CHICAGO -- The Illinois Credit Union League is urging its members to set aside arguments over expansion and to close ranks against potential assaults by bankers.
At the league's annual meeting last week, president Danieleting D. Plauda asked credit unions to endorse the league's "Unity Campaign" and not to side with bankers against credut unions that are expanding their customer bases.
Mr. Plauda's call for unity was backed by H. Allen Carver, director of the National Credit Union Administration's southeast region. He said that credit unions that oppose expansions now might change their tune in the future.
"You may not lose your sponsor today, but you may tomorrow," he said in a speech at the league meeting. "Sometimes what goes around comes arond."
Increasingly, small credit unions are protesting against their larger brethern because many have been granted charters to serve more groups or entire communities. Bankers see this growth as a breach of credit unions' original function, which was to serve a group of people with a "common bond."
Credit unions in Massachusetts and Nebraska have testified at regulatory hearings against the expansion of other credit unions. In comment letters to the National Credit Union Administration, some small credit unions opposed regulations that would make it easier for institutions to expand their customer base.
Some Michigan credit unions were even planning to support banks in their suit against a rapidly growing credit union in Portland, Mr. Carver said. The state league persuaded them not to do so, he said.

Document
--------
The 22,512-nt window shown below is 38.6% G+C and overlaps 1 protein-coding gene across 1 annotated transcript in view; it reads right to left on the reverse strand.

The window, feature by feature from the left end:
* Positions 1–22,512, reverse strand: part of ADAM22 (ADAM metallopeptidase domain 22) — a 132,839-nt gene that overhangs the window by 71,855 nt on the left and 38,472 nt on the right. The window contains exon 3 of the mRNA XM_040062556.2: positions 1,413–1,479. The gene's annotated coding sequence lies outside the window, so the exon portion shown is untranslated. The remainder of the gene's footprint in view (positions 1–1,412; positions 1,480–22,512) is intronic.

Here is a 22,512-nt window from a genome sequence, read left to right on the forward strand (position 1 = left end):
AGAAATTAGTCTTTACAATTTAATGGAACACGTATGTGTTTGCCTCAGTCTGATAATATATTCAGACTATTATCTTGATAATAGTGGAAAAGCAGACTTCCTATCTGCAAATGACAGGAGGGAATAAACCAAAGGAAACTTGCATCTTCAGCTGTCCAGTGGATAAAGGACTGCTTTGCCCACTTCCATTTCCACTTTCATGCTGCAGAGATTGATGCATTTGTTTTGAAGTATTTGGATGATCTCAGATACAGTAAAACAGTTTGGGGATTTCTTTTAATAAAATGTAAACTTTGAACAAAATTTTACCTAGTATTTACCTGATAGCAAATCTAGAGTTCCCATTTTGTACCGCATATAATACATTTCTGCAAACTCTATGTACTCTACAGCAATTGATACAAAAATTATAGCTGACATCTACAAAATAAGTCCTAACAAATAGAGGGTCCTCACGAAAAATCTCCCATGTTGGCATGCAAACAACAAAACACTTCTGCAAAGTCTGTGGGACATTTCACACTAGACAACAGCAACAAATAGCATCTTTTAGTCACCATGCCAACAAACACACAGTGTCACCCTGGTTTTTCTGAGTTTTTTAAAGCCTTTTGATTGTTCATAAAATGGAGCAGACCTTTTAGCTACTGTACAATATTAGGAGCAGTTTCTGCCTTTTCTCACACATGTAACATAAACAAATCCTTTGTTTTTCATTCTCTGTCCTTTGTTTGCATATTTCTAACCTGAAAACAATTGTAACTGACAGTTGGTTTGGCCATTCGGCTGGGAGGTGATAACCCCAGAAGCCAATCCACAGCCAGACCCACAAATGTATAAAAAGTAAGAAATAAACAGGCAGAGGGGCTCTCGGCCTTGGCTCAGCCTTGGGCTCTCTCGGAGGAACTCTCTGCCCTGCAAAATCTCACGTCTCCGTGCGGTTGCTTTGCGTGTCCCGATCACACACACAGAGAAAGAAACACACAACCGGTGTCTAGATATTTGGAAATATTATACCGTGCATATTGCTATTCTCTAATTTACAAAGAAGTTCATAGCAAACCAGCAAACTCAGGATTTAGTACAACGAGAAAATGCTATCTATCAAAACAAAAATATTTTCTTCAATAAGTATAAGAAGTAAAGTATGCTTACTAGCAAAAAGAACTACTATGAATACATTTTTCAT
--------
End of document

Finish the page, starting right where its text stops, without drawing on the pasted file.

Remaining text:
"The unity campaign is a protective plan," Mr. Plauda said in an interview. "The field-of-membership issue is potentially divisive among credit unions. We want to make sure that people recognize that while we may have some differences of opinion we'll resolve them amongst ourselves."
"Mr. Plauda introduced a "Resolution for Unity" approved by the trade group's baord in March and asked credit unions to endorse it.
The banking industry's lawsuits over credit union expansion is a "coordinated campaign of harassment" that "includes a defined attempt to pit credit union against credit union in a effort to weaken the unified voice of credit unions, thereby making credit unions less effective on Capitol Hill and in state legislatures," the resolution said.
The league "wholeheartedly embraces the spirit of credit union unity to ensure credit unions maintain their strong unified voice for maximum legislative/regulatory effectiveness," the resolution said.
Bankers haven't field suit to block the expansion of any Illinois credit unions, but bankers have filed Freedom of Information Act requests with the NCUA to find out about credit union expansions in the state.
Last year the trade group set aside $25,000 to hire outside counsel if bankers filed a lawsuit, Mr. Plauda said.
"The idea of credit unions teaming up with banks to sue other credit unions is ludicrous," said Lloyd Fredendall, president of NaperTech Federal Credit Union in Naperville.
Mr. Carver said the agency board will vote May 12 on regulations making it easier for credit unions to expand.
The regulations include a provision that would allow any federal credit union to take in low-income groups, Mr. Carver said.
Mr. Carver called this a "CRA insurance plan."
Bankers have stepped up lobbying effort to get credit unions brought under the Community Reinvestment Act, and Rep. Joseph P. Kennedy 2d (D-Mass.) said he will hold hearings ont he subject.